Spezza was also absent for 22 games last year because of groin problems. In the six years since the lockout ended, he's only played a full season once - 2008-09. The year before, 2007-08, wasn't bad either - 76 appearances; most teams will take that. But Spezza missed 15 and 14 games respectively the two years before that; had back surgery back in 2006, and as a result, there are some legitimate questions being asked in NHL circles about his durability.

Nowadays, players earning those sorts of dollars need to be productive and reliable if a team is going to make the commitment needed to acquire their rights. Spezza fits the former category - 475 career points in 464 career games, and he doesn't turn 28 until later that year, suggesting he is still in the prime of his career. First-line centres don't grow on trees; but if you take a big gulp and make that deal and then Spezza gets hurt soon after he arrives in his new home, well, that's how even impossible-to-fire GMs lose their jobs.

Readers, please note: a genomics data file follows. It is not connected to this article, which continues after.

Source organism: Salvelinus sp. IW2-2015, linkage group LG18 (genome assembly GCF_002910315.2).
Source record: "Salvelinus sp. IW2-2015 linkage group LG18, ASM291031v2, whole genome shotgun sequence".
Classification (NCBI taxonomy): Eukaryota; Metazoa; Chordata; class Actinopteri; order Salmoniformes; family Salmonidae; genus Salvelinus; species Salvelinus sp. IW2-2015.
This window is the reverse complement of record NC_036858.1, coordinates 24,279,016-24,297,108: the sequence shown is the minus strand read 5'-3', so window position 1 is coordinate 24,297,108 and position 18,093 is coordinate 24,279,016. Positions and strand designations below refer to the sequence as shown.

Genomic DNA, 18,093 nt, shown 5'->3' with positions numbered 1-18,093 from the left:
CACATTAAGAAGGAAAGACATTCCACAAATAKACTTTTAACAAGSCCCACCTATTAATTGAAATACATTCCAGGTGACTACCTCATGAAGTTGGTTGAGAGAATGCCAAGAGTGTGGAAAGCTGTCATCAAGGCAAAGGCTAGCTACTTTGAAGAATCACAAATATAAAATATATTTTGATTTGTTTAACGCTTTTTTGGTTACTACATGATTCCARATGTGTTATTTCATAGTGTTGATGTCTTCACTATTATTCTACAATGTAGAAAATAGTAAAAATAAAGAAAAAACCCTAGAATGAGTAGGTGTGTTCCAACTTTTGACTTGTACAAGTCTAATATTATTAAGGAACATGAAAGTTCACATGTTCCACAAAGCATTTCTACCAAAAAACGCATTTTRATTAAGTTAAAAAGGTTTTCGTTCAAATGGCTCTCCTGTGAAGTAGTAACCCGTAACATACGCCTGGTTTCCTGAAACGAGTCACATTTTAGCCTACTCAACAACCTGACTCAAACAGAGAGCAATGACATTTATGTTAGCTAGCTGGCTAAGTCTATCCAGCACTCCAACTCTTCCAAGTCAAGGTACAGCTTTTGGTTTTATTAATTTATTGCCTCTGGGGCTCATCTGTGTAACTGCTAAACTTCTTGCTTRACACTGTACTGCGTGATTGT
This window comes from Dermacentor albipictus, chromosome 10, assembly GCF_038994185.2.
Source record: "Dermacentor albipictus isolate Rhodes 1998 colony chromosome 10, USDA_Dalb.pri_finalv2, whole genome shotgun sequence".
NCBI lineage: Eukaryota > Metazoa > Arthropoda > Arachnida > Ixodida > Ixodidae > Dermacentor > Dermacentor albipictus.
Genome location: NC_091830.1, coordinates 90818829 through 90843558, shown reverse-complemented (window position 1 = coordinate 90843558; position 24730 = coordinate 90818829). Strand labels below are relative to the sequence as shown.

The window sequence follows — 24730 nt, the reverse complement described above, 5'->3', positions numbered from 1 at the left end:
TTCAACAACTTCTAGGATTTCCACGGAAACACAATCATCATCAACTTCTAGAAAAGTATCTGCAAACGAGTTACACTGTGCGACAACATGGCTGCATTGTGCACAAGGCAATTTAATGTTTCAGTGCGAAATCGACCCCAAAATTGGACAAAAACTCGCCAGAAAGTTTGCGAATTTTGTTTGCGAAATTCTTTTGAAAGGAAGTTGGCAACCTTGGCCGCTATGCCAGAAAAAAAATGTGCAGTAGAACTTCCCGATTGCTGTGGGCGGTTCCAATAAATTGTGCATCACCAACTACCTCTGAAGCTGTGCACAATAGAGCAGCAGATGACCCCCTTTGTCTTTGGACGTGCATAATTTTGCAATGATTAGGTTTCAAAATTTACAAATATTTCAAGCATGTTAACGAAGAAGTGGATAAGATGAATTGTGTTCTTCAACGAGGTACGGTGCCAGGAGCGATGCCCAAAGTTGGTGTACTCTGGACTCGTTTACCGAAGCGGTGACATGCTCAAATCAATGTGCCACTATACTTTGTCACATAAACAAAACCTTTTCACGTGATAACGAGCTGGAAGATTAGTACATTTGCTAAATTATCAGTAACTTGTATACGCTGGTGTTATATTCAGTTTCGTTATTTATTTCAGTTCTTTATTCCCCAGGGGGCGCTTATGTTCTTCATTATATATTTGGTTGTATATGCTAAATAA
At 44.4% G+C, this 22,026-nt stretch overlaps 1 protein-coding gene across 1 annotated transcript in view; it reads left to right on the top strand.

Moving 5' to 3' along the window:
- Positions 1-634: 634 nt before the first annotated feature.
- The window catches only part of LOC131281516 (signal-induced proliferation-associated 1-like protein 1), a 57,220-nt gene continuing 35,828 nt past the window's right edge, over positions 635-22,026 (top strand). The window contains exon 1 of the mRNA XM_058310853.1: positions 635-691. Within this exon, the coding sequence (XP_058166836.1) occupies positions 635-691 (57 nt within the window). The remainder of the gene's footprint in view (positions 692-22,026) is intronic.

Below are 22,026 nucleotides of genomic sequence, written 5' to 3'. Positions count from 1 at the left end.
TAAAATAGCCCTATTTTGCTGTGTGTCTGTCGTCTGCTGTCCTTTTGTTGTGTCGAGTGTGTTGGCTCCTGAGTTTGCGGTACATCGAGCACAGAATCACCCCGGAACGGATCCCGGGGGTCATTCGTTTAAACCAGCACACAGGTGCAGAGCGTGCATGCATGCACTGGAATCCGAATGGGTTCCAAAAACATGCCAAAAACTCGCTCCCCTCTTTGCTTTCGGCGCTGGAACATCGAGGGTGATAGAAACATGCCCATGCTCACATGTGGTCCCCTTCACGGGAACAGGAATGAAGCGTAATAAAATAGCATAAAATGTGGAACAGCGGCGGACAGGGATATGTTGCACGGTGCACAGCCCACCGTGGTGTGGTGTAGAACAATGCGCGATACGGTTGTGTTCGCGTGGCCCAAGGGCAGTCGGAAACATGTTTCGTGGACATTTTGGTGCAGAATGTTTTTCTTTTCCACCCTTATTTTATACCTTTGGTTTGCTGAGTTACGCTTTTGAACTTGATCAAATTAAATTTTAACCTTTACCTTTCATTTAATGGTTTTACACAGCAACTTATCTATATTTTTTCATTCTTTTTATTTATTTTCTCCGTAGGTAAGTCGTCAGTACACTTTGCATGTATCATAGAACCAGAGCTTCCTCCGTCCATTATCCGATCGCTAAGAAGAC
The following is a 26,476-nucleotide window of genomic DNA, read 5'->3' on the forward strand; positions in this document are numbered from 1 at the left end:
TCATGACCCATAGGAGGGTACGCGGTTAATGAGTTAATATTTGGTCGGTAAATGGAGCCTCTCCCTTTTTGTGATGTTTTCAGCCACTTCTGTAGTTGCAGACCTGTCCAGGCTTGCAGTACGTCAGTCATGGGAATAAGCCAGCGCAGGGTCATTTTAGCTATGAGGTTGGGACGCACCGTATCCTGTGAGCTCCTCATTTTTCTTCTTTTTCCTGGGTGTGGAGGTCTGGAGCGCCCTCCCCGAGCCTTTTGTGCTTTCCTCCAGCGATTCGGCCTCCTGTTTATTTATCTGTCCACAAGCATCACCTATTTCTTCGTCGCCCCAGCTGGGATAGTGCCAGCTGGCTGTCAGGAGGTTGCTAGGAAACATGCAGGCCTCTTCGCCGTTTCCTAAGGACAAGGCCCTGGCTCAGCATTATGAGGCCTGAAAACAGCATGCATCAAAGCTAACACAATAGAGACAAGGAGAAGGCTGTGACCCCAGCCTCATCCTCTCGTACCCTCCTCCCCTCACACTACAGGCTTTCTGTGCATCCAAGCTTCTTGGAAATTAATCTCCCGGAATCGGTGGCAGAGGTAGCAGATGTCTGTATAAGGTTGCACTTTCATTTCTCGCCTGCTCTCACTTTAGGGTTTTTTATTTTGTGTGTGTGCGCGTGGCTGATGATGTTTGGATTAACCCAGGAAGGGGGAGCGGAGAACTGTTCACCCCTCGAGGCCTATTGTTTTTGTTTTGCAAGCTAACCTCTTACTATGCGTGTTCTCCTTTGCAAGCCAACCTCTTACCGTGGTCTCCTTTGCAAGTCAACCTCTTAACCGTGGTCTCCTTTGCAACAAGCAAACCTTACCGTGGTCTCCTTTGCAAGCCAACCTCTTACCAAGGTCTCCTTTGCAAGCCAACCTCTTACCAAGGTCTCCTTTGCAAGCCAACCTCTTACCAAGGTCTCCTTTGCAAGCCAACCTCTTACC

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It's the same with the New York Rangers' Marian Gaborik, who rarely has a season like last year, when he was healthy (and productive) for virtually the entire 82-game run. This year, Gaborik was out early, and the Rangers overcame his absence pretty well. New York would likely only ever move him if they thought a) they needed the money to satisfy their young homegrown nucleus; and b) they thought they had a shot at Brad Richards on the open market in the summer.

Now that would be an interesting role of the dice for New York - put Gaborik in play, potentially land something of consequence in exchange; and then lure Richards to Broadway in an old-fashioned bidding war with the dollars-challenged Dallas Stars.